Oregon’s public initiative plan should spur federal model

Over the last 11 months, CNN/Opinion Research Polls have found that more than 60 percent of adults nationwide oppose the war in Iraq. Yet, the war continues. This is an overt instance of the government ignoring majority opinion. Since 2001, more than 55 percent of adults nationwide have favored the ratification of the Kyoto Protocol. Yet, the Kyoto Protocol remains un-ratified at the federal level.

Sadly, it is not difficult to find many instances of the federal government ignoring majority opinion.

I believe the logjam in our obstinate federal bureaucracy can be broken by enacting the National Initiative for Democracy. Just as Oregon and 23 other states have an initiative system whereby the people can enact legislation by direct vote, the National Initiative proposal would provide deliberative procedures for direct lawmaking at the federal level. Under the National Initiative, if the majority decides to leave Iraq then we leave Iraq. If the majority decides to ratify the Kyoto Protocol then it shall be ratified. Direct democracy at the federal level is not a new idea. Switzerland has had it since 1874.

If the National Initiative is such a great idea then how come it hasn’t been enacted? Congress will never enact it because it dilutes congressional power. Seemingly, the only way is to enact it by direct vote. In the same way that the U. S. Constitution was established by "We the People," we the people may amend the Constitution by majority vote. One may object that the American people lack the competence for and interest in self-governance. However, I believe that our distaste for politics is due to the recognition that, at present, we are virtually powerless at the federal level. Our exercise of power is limited to electing a representative, and then we may suffer for the next two, four or six years until we can vote him or her out of office.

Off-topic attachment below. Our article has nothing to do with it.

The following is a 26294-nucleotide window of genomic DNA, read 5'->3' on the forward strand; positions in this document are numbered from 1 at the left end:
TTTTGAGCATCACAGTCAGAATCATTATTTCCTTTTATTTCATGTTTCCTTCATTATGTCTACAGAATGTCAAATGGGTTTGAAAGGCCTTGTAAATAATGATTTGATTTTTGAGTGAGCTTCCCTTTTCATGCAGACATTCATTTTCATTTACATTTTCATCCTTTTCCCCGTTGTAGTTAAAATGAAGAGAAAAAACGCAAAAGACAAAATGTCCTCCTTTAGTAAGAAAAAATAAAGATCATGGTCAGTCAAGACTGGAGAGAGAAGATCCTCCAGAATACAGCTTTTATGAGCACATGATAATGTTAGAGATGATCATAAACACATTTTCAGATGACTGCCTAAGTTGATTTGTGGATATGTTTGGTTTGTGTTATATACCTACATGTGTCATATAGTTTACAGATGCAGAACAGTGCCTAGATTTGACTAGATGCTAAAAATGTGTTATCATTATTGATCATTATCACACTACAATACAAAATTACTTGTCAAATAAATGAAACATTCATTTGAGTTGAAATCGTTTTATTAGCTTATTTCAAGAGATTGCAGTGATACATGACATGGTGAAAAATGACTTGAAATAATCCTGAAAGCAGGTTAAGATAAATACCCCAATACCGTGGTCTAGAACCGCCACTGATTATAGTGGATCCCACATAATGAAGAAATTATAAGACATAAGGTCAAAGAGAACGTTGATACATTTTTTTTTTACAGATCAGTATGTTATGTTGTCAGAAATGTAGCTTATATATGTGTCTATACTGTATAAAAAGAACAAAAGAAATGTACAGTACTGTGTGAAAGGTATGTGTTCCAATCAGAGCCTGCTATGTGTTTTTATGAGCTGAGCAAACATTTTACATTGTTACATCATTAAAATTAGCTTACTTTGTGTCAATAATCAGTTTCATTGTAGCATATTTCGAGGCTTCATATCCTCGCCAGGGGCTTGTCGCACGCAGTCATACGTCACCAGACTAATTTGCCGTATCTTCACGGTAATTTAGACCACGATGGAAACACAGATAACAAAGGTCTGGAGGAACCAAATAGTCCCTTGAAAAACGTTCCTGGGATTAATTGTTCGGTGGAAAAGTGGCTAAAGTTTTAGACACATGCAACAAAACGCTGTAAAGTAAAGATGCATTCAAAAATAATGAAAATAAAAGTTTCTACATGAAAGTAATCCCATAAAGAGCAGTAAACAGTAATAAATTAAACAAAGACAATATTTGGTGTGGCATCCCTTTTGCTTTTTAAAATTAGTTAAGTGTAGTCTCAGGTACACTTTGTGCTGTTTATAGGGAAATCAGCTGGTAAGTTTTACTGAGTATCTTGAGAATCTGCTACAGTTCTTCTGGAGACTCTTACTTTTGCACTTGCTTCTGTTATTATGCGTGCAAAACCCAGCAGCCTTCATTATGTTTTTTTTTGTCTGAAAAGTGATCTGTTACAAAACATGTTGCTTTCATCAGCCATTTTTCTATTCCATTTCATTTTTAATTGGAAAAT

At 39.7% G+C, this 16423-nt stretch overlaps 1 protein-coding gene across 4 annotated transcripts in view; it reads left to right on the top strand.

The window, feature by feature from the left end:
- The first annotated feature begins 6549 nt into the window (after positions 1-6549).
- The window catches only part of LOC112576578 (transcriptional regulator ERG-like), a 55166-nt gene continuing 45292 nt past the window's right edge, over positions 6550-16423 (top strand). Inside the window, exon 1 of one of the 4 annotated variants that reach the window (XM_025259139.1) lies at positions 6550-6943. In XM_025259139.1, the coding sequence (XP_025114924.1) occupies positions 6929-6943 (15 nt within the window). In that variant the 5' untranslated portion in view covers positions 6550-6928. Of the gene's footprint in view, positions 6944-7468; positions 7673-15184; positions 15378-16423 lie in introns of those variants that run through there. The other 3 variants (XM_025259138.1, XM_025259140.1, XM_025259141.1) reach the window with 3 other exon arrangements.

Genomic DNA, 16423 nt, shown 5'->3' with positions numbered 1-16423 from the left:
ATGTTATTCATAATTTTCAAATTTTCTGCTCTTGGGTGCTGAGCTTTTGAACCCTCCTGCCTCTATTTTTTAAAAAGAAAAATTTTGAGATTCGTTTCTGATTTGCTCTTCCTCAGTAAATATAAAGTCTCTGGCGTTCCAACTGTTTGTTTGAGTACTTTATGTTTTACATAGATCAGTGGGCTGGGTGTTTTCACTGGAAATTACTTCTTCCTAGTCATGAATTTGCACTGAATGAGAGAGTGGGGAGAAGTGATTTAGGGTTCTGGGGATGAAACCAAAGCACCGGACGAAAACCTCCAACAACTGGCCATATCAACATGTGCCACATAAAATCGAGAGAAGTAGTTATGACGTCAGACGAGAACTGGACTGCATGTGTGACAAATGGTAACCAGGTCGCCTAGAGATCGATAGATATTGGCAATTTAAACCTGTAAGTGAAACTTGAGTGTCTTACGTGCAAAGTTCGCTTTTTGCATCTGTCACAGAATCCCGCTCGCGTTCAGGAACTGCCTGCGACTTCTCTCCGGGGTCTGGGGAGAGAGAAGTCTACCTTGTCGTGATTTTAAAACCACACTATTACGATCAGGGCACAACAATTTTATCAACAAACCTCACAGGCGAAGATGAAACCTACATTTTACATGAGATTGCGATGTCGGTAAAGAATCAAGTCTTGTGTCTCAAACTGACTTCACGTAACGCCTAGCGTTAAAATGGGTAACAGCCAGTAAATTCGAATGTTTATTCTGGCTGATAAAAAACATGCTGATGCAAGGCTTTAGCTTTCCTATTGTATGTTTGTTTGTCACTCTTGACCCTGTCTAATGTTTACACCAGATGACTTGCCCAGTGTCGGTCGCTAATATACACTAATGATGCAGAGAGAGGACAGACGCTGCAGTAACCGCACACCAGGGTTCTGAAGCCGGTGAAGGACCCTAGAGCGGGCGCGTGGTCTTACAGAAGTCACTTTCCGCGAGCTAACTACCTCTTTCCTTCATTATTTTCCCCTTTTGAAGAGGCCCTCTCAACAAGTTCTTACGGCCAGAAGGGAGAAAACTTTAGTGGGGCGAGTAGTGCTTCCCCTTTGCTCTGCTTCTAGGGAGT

The National Initiative does not replace Congress. The National Initiative is complementary; it would become another check and balance on our federal government. Just like Congressional lawmaking, laws passed by the National Initiative would be subject to Supreme Court oversight.

The National Initiative was drafted by former Alaskan Sen. Mike Gravel, based on work by the People’s Lobby, and refined in the Democracy Symposium in 2002. In order to draw attention to the National Initiative proposal, Mike Gravel ran as a Democratic presidential nominee and more recently as a Libertarian nominee. He was eliminated in round four at the Libertarian convention in Denver over Memorial Day weekend.

However, the National Initiative can be enacted regardless of who our elected representatives are. If we had the National Initiative then we would not have to wait for the next election cycle to hope for change in our federal policy. Instead of candidates running on the promise of "change," they could run on the promise of oversight. The People must become the senior sovereign of our government. Until that is the case, we are continually vulnerable to exploitation by the elite minority. Vote for yourself.